In my last post, I discussed how the FLSA approaches the “rounding” of time. In short, rounding is simply the practice of adjusting time clock punch times within specific bounds. For example, if your employees punch in for work at 7:57, 8:01, and 8:02, your rounding rules may treat all of those punches as occurring at 8:00 a.m. for payroll purposes. Here are a few pointers that I mentioned would help you avoid some of the risks associated with rounding your employees’ time entries.
Articles Discussing Hours Worked Under The FLSA.
Yesterday, we discussed the first part of the Seventh Circuit’s recent decision in Mitchell v. JCG Industries penned by Judge Richard Posner. When it was released, I tweeted:
A few weeks ago on Twitter, I remarked on Mitchell v. JCG Industries, a case from the Seventh Circuit penned by Judge Richard Posner:
The U.S. Supreme Court granted certiorari on March 3, 2014, in the matter styled Integrity Staffing Solutions v. Busk, to review the compensability of time spent in security screening under the Fair Labor Standards Act (FLSA). At issue is the recent decision from the Ninth Circuit holding that employees can state a claim under the FLSA for an employer’s failure to compensate them for time spent in pre or post shift security screening. Busk et al. v. Integrity Staffing Solutions, Inc., 713 F.3d 525 (9th Cir. 2013). The question is of great import for the nation’s employers as security screening is becoming an ever more common practice in the workplace. Indeed, the Ninth Circuit’s determination in Busk has already triggered a spate of class-action suits filed by employees seeking back-pay for time spent undergoing pre or post shift security measures. If allowed to stand, the Ninth Circuit’s determination could result in massive retroactive liability stemming from such suits.
On Monday, January 27, 2014, in unanimously affirming the Seventh Circuit’s judgment in favor of U.S. Steel Corporation in Sandifer v. United States Steel Corp., the Supreme Court forged a middle ground on the meaning of the term “changing clothes” in section 3(o) of the Fair Labor Standards Act (FLSA). The outcome of this case will have a significant impact on unionized employers in a wide variety of industries where workers change in and out of protective and/or sanitary clothing at the start and end of their workdays, including food processing, light and heavy industrial manufacturing, chemical processing, energy production and health care. However, the Supreme Court’s opinion also leaves some unanswered questions on the compensability of clothes changing under section 3(o).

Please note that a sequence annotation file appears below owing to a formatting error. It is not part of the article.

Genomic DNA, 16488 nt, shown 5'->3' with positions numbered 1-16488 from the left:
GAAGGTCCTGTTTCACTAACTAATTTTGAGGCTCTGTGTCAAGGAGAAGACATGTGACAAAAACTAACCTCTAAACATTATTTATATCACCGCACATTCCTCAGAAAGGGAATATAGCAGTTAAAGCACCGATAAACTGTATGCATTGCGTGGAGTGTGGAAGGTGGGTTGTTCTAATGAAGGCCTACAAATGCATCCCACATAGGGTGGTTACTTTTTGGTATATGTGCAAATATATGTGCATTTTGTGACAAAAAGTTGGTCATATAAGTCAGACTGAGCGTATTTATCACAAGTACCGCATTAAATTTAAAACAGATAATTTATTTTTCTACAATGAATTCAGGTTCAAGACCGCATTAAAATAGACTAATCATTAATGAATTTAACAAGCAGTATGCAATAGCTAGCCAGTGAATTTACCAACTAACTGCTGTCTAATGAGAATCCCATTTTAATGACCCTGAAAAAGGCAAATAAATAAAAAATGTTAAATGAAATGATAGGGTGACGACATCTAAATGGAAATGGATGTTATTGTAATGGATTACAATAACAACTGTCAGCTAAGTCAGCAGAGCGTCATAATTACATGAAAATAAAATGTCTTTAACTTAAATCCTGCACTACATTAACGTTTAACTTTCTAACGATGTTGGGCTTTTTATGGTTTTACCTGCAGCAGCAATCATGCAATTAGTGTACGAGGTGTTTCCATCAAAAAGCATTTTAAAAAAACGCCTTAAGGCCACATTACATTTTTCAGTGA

Sitting down to dinner but still have a long to-do list from the office? Hear your work e-mails pinging as you watch the game? Not a problem that you can’t handle with your smartphone or tablet. Whatever your take on this 24/7 connectivity, it is undeniable that the proliferation of mobile devices has made working away from the office easier and perhaps expected by employers (and clients). While such a policy may result in an increase in productivity, it can also create a legal risk for employers, namely, unexpected claims for overtime pay.
On October 31, 2013, a Seventh Circuit panel decided, by a two to one vote, to reverse a district court’s decision granting summary judgment to the employer in a Fair Labor Standards Act (FLSA) collective action involving over 400 employees seeking overtime compensation for time spent at the work site showering and changing clothes.
A decision by the Fifth Circuit U.S. Court of Appeals (with jurisdiction over Louisiana, Mississippi, and Texas) illustrates and exacerbates the utter and unwarranted morass into which the calculation of overtime pay has descended in so-called “failed exemption” cases under the federal Fair Labor Standards Act. The proper application of the law is ill-served by perpetuating or acquiescing in the topic’s equivalent of urban myths.